Home » Expat Focus International News Update May 2023

Expat Focus International News Update May 2023

Sudan: Travel Advice

In light of the recent outbreak of civil war in Sudan, the British government strongly advises British citizens that traveling within the country is undertaken at their own risk. Evacuation flights are no longer available from the Wadi Saeedna airfield in Khartoum. However, there is a government office at the Coral Hotel in Port Sudan (located here: what3words: number.rhino.displays). If you are a British National in Port Sudan and require assistance leaving the country, contact the government team as quickly as possible. They will provide you with available departure options. You can also contact them on a 24/7 telephone helpline on +44 1908 516 666. Select option two for consular services for British nationals.

Evacuation eligibility is limited to British passport holders and immediate family members, including spouses/partners and children under 18 years old, who are either non-visa nationals or those with existing UK entry clearance. This is defined as anyone with a valid UK visa / visa vignette in their passport, or a UK biometric residence permit.

Additionally, the government website has announced that un-scheduled chartered ships are operating from Port Sudan to Jeddah in Saudi Arabia. Visas will be issued to British nationals in Saudi Arabia on arrival and will remain valid for a short period of time.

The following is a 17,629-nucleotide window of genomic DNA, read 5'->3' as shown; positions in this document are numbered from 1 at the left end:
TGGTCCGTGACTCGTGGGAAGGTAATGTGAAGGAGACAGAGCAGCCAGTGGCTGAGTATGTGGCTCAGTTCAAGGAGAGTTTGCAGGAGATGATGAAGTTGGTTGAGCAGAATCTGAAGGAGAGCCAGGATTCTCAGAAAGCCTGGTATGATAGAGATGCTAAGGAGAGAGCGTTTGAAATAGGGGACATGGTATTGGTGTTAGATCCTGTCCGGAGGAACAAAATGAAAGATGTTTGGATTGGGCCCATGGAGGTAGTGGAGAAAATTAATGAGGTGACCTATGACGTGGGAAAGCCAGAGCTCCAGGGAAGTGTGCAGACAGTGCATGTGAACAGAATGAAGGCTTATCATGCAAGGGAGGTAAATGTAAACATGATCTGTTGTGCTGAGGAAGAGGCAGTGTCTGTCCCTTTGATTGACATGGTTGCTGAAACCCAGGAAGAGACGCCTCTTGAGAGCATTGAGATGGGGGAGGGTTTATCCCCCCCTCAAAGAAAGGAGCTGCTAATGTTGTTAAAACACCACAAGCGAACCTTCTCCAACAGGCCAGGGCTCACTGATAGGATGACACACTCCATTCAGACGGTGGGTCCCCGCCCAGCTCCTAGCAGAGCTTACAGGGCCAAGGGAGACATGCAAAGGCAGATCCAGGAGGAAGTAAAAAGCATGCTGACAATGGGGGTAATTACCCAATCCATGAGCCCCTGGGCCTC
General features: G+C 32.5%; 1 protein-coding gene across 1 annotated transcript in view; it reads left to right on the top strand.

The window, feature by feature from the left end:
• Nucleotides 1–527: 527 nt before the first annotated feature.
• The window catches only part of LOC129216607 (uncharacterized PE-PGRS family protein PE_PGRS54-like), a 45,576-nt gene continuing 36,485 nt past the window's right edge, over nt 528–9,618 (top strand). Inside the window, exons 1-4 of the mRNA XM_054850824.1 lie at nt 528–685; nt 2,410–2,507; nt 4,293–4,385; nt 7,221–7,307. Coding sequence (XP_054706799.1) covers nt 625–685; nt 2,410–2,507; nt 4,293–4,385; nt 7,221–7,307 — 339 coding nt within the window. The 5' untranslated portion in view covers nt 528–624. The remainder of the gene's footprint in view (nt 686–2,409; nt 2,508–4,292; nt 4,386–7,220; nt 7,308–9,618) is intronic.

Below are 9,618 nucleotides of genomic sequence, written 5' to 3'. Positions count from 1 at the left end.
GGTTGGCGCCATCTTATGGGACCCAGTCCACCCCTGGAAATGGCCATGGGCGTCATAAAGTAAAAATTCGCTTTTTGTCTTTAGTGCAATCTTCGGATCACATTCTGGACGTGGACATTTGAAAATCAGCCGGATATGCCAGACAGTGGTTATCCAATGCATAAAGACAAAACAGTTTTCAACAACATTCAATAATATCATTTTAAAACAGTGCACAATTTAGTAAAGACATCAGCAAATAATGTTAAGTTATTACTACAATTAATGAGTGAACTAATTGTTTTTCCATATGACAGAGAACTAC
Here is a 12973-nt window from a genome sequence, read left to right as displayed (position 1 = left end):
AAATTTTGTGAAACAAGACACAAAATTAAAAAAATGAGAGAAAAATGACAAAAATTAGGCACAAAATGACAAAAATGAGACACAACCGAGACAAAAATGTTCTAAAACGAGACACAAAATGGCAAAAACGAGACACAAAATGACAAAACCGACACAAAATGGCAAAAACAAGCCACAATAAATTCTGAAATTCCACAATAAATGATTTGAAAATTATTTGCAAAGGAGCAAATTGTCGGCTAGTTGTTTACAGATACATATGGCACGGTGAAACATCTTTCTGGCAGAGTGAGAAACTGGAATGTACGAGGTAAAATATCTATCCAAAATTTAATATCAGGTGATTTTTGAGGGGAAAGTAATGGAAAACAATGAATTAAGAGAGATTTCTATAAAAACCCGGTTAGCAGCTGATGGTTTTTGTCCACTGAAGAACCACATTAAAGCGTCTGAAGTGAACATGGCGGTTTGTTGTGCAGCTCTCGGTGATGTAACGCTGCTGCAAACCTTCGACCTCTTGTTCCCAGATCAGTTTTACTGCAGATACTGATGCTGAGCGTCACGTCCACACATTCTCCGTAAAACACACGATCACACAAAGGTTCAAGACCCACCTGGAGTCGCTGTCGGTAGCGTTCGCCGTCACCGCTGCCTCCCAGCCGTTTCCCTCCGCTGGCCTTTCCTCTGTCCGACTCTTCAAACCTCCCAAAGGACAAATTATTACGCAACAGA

It is advised to avoid crossing the border into Egypt due to lengthy queues and limited consular assistance in the region. The borders with Chad and Eritrea are currently closed.

For further information, refer to the UK government’s website.

China Widens Scope of Espionage Laws

In late April, the Chinese government rushed through search and seizure powers, entry and exit bans, and cybersecurity measures, raising concerns about increased vulnerability for foreingers. According to The Guardian expats working in ‘sensitive’ areas such as IT and research may be affected, while legal experts say that the laws are ‘breath-taking’ in their scope. The updated espionage laws now cover “documents, data, materials or items related to national security and interests,” a definition so broad as to encompasses virtually everything.

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Margaret Lewis, a Professor of Chinese Law at Seton Hall University, comments:

“Not only is the critical question of how Chinese authorities will use the broadened law unclear, but it is also doubtful that we will be able to obtain reliable data on its implementation. So much of China’s criminal justice system is opaque, and this is especially true when national security is invoked.”

Recent heightened tensions over spying between China and the West, particularly the USA, coupled with uncertainty over China’s plans for Taiwan, make this new legislation particularly concerning for Western expats working in the country or conducting business there. Charges of espionage have already been levelled at a number of expats in China, and Western companies have seen their premises searched and employees questioned. Examples include US management consultants Bain & Company and corporate diligence firm Mintz Group. Japanese firms and their employees have also been targeted, with an executive at Astellas Pharma being detained in Beijing last month.